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1980 Crew

Photo Care of Phil Phillipson

A lot of animation artists in late 1970′s and early 1980′s cut their teeth in the business at television animation studios like Hanna-Barbera and Filmation Studios. These union studios had on the job training programs where you could learn the trade and get your start in an entry level union position as an inbetweener with the opportunity to work your way up to assistant animator and animator. The above photo is of the crew of artists that were working on Hanna-Barbera’s second feature film Heidi’s Song.

I see many people that I know went on to work at Walt Disney Feature Animation. Let me know who you recognize in the text box below.

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Posted by admin at 5.26 AM | 10 Comments
Labels: 1980


  1. paul briggs (April 14th, 2008, 6.11 am)

    These photos are really cool – Thanks for posting them.

  2. admin (April 15th, 2008, 6.38 am)

    From Lureline Kohler:

    I have this picture too. That was my first animation job and I remember being so incredibly happy to have it. I was going to be a career inbetweener, then came the first layoff. I was freaked out by that. Ha. By the time I got to Filmation and the grueling TV schedule I looked forward to layoff. I remember so many of those people several of whom are not with us anymore like Moe Gollub and Stan, can’t remember his last name but he was a gentle sweet soul, and Gilda Palinginis. Marilyn Taylor is the one who really gave me my first opportunity to work in animation. I had a quick visit with Bob Taylor and he sent me directly to Marilyn. She kindly took me in and trained me, luckily I caught on quickly enough to please her. I loved working at Hanna Barbera and hated leaving there when it was all over.

  3. admin (April 25th, 2008, 8.26 am)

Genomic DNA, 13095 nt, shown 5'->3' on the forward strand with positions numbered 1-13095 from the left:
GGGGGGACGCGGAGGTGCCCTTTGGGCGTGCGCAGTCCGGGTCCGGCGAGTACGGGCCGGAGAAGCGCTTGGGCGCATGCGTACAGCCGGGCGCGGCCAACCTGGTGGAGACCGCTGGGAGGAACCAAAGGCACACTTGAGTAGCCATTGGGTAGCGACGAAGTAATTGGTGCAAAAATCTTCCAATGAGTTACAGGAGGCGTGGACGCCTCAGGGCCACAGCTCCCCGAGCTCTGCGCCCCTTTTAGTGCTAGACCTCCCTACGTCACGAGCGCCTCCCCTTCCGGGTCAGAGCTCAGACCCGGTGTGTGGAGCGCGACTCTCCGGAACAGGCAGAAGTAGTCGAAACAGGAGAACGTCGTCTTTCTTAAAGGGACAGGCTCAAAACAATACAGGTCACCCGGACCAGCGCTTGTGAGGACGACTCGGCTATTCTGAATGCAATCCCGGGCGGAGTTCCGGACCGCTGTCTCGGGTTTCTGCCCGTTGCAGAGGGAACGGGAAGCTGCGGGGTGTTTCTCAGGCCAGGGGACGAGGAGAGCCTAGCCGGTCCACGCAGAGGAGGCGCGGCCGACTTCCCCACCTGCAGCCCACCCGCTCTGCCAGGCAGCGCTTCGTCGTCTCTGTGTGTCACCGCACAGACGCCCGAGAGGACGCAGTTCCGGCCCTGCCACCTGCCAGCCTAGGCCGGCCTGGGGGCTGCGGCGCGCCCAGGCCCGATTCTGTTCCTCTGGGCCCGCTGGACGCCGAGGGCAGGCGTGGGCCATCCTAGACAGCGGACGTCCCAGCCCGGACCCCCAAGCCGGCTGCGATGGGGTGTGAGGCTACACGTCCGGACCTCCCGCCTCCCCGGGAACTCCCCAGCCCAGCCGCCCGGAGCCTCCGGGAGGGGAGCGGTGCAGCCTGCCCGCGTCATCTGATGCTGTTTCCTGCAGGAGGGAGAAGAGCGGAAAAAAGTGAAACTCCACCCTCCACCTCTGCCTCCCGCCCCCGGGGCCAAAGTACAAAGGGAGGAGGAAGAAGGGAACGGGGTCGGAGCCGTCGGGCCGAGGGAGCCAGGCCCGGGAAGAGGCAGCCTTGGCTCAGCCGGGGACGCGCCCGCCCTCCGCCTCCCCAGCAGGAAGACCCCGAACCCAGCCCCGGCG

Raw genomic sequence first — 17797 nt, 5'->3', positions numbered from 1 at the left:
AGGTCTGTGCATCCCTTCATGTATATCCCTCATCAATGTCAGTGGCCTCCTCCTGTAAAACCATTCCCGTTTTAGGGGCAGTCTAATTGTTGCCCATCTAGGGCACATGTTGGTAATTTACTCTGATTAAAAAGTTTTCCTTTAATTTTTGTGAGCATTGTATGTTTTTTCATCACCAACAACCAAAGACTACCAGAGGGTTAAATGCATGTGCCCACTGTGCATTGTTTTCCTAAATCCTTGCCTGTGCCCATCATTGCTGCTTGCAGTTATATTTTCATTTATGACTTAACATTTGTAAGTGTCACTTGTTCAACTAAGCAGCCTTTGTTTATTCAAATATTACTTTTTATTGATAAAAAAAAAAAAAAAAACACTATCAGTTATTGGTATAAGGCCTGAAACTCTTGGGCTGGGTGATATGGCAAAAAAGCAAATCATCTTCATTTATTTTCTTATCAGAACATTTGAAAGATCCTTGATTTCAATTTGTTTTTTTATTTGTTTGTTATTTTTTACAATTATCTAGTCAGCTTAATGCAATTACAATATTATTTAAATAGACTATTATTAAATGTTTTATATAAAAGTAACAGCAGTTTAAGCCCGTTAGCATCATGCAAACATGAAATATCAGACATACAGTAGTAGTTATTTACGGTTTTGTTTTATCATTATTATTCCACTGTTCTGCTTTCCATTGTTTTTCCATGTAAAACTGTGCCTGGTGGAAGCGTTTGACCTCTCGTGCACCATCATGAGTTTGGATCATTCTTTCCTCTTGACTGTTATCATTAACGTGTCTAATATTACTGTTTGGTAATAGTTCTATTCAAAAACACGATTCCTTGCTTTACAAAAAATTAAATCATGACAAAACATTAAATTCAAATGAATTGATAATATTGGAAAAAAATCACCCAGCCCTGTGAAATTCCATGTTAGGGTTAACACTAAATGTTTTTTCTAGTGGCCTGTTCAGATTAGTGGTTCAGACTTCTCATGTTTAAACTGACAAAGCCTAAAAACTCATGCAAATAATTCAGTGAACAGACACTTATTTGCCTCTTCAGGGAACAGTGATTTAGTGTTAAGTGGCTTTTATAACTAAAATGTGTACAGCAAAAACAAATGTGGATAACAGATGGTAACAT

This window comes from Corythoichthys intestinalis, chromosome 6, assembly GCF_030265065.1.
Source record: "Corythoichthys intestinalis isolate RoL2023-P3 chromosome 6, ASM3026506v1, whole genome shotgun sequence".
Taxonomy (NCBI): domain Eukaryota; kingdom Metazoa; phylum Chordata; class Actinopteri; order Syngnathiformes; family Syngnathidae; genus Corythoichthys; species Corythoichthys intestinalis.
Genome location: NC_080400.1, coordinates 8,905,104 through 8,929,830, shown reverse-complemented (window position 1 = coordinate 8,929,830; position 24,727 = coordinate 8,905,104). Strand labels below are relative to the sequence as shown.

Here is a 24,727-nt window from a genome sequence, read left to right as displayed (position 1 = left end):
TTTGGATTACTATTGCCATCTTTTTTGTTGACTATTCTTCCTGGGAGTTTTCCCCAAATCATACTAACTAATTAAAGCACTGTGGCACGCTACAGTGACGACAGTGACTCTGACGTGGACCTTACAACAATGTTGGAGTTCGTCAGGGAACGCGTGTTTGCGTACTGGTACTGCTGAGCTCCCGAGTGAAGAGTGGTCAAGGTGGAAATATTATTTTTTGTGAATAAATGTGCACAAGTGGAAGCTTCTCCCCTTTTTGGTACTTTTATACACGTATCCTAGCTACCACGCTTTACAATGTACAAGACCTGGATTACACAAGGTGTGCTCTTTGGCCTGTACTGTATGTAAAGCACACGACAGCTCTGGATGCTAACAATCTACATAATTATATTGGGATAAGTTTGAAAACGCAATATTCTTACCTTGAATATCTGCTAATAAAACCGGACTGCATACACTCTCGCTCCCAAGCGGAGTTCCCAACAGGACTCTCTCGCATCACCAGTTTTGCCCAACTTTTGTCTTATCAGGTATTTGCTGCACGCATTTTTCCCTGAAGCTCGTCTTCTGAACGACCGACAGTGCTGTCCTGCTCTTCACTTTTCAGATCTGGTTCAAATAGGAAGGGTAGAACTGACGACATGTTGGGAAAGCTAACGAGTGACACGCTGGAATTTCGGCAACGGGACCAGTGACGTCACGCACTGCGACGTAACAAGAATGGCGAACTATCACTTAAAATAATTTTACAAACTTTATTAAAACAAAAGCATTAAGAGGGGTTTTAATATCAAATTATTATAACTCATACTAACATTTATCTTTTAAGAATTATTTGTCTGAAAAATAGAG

From Rik Maki:
    Hanna Barbera was my first job when I came down from Canada. I just got off the bus and took a cab up Cahuenga Blvd and walked in and met the guard Lobby Bobby and said to him, “I’m here to start work” .

    They put me in the old camera room right next to Betty Doyle and I think Mauro Maressa was right behind me. I just remember we were all crammed in on the 3rd floor. My first supervisor was Bob Goe who had worked for Jay Ward. He was the best guy ever and my first scene was from Mitch Rochon and it was of this Seaweed Monster on long pan paper and trying to flip this huge pan paper was a bitch!.

    I remember this photo was taken in late august and it was a Friday morning and I wasn’t there because my father died and I had to go back to Canada. We were working on Heidi’s Song. That was the first big project I worked on. I was an assistant animator working for Bob Taylor, Charlie Downs, Hal Ambro. We were in a pool and you picked up work.

    I learned a lot from those people. They were great. Everybody was so willing to help you learn. Nobody every hesitated to give you information. The guy that really helped me the most Hal Ambro.

    You could walk into Hal’s office and you would see his work on this little tiny moviola screen and oh my gosh, what beautiful work. He was amazing… I remember on his desk he had a big “H” and a big “A” .. ha!

    I am trying to think of the best words to say here because I don’t want to disrespect him but Hal Ambro was the best guy. He always helped everyone try to make the work better. Hal Ambro told me to “Stick to the drawing the board” and I’ve never forgotten that.

  4. admin (April 26th, 2008, 8.38 am)

    From Barbara Wiles:
    AND yes, that’s the younger slim me! The photo is awesome…Would love to be able to put names with familiar faces. Bet Mauro has a bunch of them identified. Give him a hug for me, will you?

  5. admin (April 27th, 2008, 8.57 am)

    From Merry Clingen:
    I am in this photo!!! I am in the second row, second kneeling person from the right.

    We sat in a building that had been converted into a sports club. It was like a big warehouse with only a small number of wall plugs and lots and lots of extention cords. I often wondered what would happen if the fire department did an inspection.

    I sat at several different desks. My first roomate was Mabel Gessner, and another older women, both of whom chain-smoked (this was before the no smoking legislation). Mabel was like everyone’s mom, and she would bring a cake every time she heard it was someone’s birthday.

    I sat over the wall from David Pacheco, who drew silly cartoons of everyone and used to tie me to my chair with masking tape. Later, I moved across the hall from Mauro Maressa, who was a character animator at the time.

    THE FUNNIEST person I worked with was Phil Mendez, who was doing storyboards. He acquired an entire room to himself, and was boarding H&B cartoon Disney style, pinning them all over the wall. One day, Jane Barbara went into his office and told him his room was going to house executives, and that he had to sit out with everyone else.